In February, the Office of Management and Budget (OMB) and the White House Council of Economic Advisors (CEA) released new draft guidelines to agencies for conducting regulatory analysis. In most cases, the guidelines follow generally accepted economic principles and are similar to guidelines issued in 1988 by the Reagan Administration and in 1996 and 2000 by the Clinton Administration. They require (1) a statement of the need for the proposed action, (2) an examination of alternative approaches, and (3) an evaluation of the benefits and costs of the proposed action and the main alternatives identified by the analysis.
The new guidelines provide more detailed guidance in several key areas, including the conduct of cost-effectiveness analysis as well as benefit-cost analysis, and treatment of uncertainty using formal probabilistic analysis. It is also refreshing that they encourage agencies to be transparent in their analysis and assumptions so that reviewers can understand and reproduce results. The guidelines should ensure greater consistency across agency analyses, and should facilitate more accurate annual reporting of regulatory costs and benefits as required by Congress.
Despite these good qualities, the draft also takes some curious turns that seem inconsistent with an administration philosophy that embraces markets and limited government. For example, the draft is arguably less demanding than either the Reagan or Clinton guidelines in its requirement that, before considering regulatory intervention into private markets, an agency must first identify a significant market failure (why the private sector can’t address the issues without regulation). The new guidelines cite "other possible justifications" for regulatory action, including "promoting privacy and personal freedom." It provides no example of when regulation (which, almost by definition, restricts personal freedoms) would be necessary to promote personal freedom.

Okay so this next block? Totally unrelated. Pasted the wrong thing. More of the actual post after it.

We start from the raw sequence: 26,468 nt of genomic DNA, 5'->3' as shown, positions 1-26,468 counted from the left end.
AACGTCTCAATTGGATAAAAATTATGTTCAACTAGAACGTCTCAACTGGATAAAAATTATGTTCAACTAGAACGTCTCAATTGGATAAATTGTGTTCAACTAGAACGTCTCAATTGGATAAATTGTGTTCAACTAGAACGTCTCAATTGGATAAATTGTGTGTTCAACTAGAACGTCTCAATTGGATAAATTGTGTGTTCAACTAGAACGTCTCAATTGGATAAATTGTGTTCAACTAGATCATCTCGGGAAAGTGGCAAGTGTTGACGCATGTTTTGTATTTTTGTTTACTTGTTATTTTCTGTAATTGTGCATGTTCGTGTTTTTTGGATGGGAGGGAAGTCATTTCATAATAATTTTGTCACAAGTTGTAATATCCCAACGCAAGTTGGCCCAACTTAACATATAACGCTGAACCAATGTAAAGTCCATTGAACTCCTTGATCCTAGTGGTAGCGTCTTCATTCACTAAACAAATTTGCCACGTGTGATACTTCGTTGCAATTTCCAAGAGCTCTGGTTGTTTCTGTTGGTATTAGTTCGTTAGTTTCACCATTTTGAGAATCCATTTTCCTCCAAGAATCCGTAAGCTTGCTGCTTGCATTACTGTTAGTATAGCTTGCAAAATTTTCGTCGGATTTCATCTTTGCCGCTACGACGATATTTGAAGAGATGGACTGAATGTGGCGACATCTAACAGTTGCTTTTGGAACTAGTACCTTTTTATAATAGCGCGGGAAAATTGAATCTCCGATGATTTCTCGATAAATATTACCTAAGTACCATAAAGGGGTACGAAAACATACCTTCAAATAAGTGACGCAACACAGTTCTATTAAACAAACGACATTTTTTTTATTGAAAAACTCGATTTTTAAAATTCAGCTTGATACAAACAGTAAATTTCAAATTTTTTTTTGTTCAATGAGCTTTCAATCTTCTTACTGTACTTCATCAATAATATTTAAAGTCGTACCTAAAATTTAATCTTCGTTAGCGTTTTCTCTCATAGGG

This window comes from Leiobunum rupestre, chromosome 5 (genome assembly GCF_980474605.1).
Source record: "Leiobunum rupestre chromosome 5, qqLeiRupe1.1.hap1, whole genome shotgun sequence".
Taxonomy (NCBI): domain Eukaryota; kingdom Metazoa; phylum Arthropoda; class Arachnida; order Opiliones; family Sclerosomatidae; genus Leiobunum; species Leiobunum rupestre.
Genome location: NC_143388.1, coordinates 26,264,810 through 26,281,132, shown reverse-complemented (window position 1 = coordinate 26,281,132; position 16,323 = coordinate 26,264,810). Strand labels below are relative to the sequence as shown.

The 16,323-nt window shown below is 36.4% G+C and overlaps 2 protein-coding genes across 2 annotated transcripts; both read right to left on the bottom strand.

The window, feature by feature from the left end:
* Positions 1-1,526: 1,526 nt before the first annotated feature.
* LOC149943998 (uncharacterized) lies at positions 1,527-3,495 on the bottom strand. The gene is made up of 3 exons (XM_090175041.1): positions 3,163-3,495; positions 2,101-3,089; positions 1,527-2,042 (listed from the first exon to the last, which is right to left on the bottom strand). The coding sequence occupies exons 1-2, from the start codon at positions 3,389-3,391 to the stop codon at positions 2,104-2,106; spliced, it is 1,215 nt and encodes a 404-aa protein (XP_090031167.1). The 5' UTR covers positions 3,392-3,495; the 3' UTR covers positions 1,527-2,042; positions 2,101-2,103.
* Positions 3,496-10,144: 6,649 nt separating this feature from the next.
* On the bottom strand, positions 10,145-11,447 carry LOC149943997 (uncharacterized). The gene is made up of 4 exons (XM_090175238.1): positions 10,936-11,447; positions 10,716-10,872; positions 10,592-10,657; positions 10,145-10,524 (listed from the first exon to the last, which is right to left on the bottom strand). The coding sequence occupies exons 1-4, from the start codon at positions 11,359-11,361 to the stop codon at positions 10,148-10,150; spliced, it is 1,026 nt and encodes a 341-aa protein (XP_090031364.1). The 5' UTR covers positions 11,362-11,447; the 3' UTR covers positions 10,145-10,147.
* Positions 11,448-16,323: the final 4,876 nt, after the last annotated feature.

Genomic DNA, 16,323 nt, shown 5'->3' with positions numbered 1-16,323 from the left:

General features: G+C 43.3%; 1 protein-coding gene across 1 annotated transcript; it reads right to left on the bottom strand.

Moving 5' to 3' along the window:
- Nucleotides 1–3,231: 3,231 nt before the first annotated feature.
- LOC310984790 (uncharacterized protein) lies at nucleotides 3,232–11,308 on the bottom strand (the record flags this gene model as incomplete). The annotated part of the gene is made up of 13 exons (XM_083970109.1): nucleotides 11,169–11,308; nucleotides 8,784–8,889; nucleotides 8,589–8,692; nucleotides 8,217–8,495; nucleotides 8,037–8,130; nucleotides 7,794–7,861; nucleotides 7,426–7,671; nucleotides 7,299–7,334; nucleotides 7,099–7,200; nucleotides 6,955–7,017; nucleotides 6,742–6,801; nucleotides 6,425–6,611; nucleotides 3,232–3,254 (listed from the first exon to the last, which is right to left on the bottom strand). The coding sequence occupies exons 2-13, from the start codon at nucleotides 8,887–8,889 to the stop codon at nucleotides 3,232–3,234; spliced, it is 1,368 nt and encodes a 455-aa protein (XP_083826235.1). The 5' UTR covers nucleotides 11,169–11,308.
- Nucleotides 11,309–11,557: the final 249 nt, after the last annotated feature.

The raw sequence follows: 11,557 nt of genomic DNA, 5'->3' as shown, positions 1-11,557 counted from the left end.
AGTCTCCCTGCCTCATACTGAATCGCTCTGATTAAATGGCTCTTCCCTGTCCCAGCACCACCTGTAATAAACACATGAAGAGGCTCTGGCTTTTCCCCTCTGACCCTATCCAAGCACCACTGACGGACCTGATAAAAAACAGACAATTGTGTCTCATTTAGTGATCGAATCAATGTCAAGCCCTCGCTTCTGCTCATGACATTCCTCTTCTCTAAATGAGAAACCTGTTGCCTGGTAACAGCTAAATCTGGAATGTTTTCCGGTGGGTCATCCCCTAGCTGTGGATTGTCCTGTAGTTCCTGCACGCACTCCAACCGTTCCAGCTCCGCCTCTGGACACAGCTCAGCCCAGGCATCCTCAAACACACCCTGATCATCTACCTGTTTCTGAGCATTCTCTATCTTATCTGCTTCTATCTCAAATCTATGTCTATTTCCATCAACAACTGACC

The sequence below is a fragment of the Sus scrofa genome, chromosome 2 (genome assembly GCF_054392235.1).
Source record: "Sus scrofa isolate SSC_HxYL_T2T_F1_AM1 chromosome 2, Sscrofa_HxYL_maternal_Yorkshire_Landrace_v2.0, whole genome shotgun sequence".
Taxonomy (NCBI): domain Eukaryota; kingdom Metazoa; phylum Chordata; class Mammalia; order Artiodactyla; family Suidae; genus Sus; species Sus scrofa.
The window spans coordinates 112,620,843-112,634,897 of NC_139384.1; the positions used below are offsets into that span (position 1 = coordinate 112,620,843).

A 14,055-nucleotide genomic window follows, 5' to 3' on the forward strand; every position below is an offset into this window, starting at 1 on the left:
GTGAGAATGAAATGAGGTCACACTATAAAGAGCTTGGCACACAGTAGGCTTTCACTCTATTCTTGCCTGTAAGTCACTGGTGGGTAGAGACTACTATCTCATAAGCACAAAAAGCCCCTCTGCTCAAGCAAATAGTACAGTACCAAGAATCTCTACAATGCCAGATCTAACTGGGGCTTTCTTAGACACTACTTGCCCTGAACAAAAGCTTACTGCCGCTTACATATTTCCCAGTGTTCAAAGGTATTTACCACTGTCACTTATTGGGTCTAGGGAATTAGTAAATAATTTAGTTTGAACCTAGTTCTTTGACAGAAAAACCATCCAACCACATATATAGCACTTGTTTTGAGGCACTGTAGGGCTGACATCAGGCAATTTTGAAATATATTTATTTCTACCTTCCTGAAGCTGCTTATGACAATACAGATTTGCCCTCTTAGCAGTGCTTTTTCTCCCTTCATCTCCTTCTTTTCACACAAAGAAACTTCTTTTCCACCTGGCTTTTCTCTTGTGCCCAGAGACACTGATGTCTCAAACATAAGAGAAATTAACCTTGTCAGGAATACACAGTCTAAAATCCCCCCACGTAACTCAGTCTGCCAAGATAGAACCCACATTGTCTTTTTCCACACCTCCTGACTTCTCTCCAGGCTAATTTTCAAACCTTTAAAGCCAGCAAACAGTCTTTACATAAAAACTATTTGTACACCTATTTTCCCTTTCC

The draft also suggests that "harmonization of U.S. and international rules may require a strong Federal regulatory role." What this means is unclear. Would the new guidelines endorse restrictions on promising new therapeutic or agricultural products to "harmonize" with European Union members who resist biotechnology techniques? U.S. foreign policy ought to stress our objective of exporting freedom, not importing government regulations--particularly regulations that lack an economic rationale apart from "everybody does it."
The draft guidelines venture into some controversial areas. On "ethical grounds," yet without any economic or empirical rationale, it advocates applying discount rates as low as one percent for measuring long-term (inter-generational) benefits and costs. Looking hundreds of years into the future is difficult, so let’s examine this approach by looking to the past. If we could go back in time, would we really ask our (relatively poorer) ancestors to set their money aside at a 1 percent return for our benefit? Indeed, would we even be better off if they had done so? They would have had to forsake many higher return investments to make this "investment in the future" and as a result, our standard of living would likely be lower today, even with the "inheritance" they left us invested at a one percent rate.
Rates of return that are required for private investments are already much higher than those routinely accepted by government agencies, in part because of the burden of taxation. President Bush’s proposed tax reforms make some effort to correct this harmful distortion. But those reforms will come to naught if government agencies are permitted to justify proposals that return benefits of only one percent, and do that only after decades or centuries pass. Such low-value government-mandated projects will displace ever greater amounts of private investment, raising the question of how the CEA can forecast long-term economic growth in excess of one percent annually, when it is so willing to displace the high-value private investment that drives economic growth.
The draft, like the Clinton guidelines before it, supports the use of the controversial benefit-valuation technique known as contingent valuation (CV). Noting that CV may be the only method available to estimate "non-use" values, the guidelines attempt to address its problems by enumerating "best practices" for conducting CV. But, as Boudreaux, Meiners & Zywicki (1999) show, the practical problems of CV cannot be resolved with better surveys because the technique itself is conceptually flawed. CV studies rest on the assumption that prices are absolute and static, when in reality they are relative and dynamic. They liken a reliance on CV because it is "the only analytical approach available" to the old joke about the drunk who looks for his car keys under the streetlight, because the light is better there than where he dropped them.